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so glaring that Yesien imagined that it must conceal some deep-laid stratagem, and accordingly sent one of his officers nominally to discuss the terms on which an arrangement might be concluded, but really to examine the military position. The envoy hastened back as soon as he could to urge Yesien to deliver his attack without delay, as fortune had given the Chinese army into his hands. The Tartar prince acted with the promptitude the occasion required. The Chinese, cooped up in a narrow space and surrounded on all sides, fought with desperation, but with little judgment. They broke in every direction, and were pursued with vigour by the Mongol horsemen. The battle in a few hours became a rout. The Tartars gave no mercy, and more than 100,000 Chinese perished at their hands. Nor had the calamity ceased there. The Emperor himself, the youthful Yngtsong, remained captive to his savage foe, and it seemed but a trifling consolation in the midst of the surrounding misfortune to find that Wangchin had paid with his life the penalty of the ruin entailed by his imprudence and temerity.
Large sums of money were offered for the ransom of Yngtsong, but Yesien was loth to part on easy terms with so distinguished a captive. After his great victory at Toumon, the Tartar chief did not meet with as many successes as he might have anticipated, for the border garrisons stood resolutely to their posts, and at last Yesien resolved to return to the Toula, taking back with him his state prisoner, Yngtsong. His parting message to the ministry at Pekin was to fix the ransom of the Emperor at 100 taels of gold, 200 taels of silver, and 200 pieces of the finest silk.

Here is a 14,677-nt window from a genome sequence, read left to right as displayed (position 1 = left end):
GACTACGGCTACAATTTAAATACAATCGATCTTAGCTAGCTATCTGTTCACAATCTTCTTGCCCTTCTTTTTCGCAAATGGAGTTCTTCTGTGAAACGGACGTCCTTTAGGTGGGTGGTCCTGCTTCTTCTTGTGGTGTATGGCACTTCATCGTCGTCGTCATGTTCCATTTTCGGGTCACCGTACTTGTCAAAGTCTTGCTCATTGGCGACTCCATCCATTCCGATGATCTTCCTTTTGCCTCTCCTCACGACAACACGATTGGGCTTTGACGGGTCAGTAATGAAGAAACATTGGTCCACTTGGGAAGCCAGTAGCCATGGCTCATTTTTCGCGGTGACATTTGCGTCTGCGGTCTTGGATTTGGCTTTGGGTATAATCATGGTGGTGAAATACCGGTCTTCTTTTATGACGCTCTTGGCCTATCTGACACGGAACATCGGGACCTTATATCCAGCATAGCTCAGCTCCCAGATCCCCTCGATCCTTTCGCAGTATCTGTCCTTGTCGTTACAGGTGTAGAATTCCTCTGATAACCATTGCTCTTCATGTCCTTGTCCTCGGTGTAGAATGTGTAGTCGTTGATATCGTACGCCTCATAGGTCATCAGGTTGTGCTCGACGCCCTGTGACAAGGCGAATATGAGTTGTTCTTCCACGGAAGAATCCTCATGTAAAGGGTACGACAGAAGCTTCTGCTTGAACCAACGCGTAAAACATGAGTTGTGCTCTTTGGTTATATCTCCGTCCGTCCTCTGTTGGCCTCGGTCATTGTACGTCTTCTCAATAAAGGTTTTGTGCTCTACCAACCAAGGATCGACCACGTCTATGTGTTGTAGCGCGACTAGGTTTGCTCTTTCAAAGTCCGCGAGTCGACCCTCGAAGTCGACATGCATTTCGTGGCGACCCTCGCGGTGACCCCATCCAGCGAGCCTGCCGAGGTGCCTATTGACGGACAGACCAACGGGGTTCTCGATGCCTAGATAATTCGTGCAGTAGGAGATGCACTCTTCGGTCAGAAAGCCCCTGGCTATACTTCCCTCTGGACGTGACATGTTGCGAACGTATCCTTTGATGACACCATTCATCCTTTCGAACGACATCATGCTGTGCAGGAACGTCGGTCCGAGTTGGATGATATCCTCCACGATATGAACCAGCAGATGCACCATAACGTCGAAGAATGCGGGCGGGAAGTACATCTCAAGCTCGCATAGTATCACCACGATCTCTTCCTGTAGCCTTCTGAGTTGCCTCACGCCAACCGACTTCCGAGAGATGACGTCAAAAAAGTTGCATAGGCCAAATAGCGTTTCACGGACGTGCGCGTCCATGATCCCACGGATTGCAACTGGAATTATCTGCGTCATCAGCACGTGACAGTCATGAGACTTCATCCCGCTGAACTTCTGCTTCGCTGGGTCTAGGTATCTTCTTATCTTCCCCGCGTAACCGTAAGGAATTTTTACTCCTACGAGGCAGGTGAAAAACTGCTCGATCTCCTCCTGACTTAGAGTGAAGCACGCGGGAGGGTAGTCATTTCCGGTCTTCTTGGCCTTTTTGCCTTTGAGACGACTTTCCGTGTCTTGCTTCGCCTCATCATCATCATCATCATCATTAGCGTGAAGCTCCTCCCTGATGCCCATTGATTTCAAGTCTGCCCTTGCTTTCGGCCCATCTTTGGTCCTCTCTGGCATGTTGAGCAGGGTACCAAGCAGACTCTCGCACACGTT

The departure of Yesien rendered it necessary for the Empress to take steps for the conduct of the administration during the enforced absence of the Emperor. At first there had been only a council of regency, but when it became known that Yngtsong had been conveyed to the north, his younger brother, Chinwang, was placed upon the throne in the year 1450, and he took the style of Kingti. The seven years during which he filled the throne were marked by the consequences of the rude shock which the rout of Toumon had produced throughout the whole country. That single A CAPTIVE EMPEROR. 453
defeat had almost sufficed to undo all the fruits of the policy of previous years, and to even render the task of preserving internal order one of no slight difficulty, so easy a matter is it to destroy compared with the labour required to create.
The eight years during which Kingti ruled in his brother's place were marked by a fierce but intermittent war with the Tartars, during which Yesien carried terror and desolation through the border districts of Shansi and Pechihli. During one of these expeditions Yesien, who carried his imperial prisoner about with him, laid siege to Pekin, but, as his force was composed mostly of cavalry, he was unable to do more than to beleaguer it and make feeble attacks on the gates. The arrival of fresh troops from Leaoutung enabled the Chinese to assume the offensive, when Yesien was glad enough to be able to make an orderly retreat back to his native districts with his captive. Yesien returned on several subsequent occasions; but the Chinese, who had had the good fortune to discover a capable general in Yukien, more than held their own.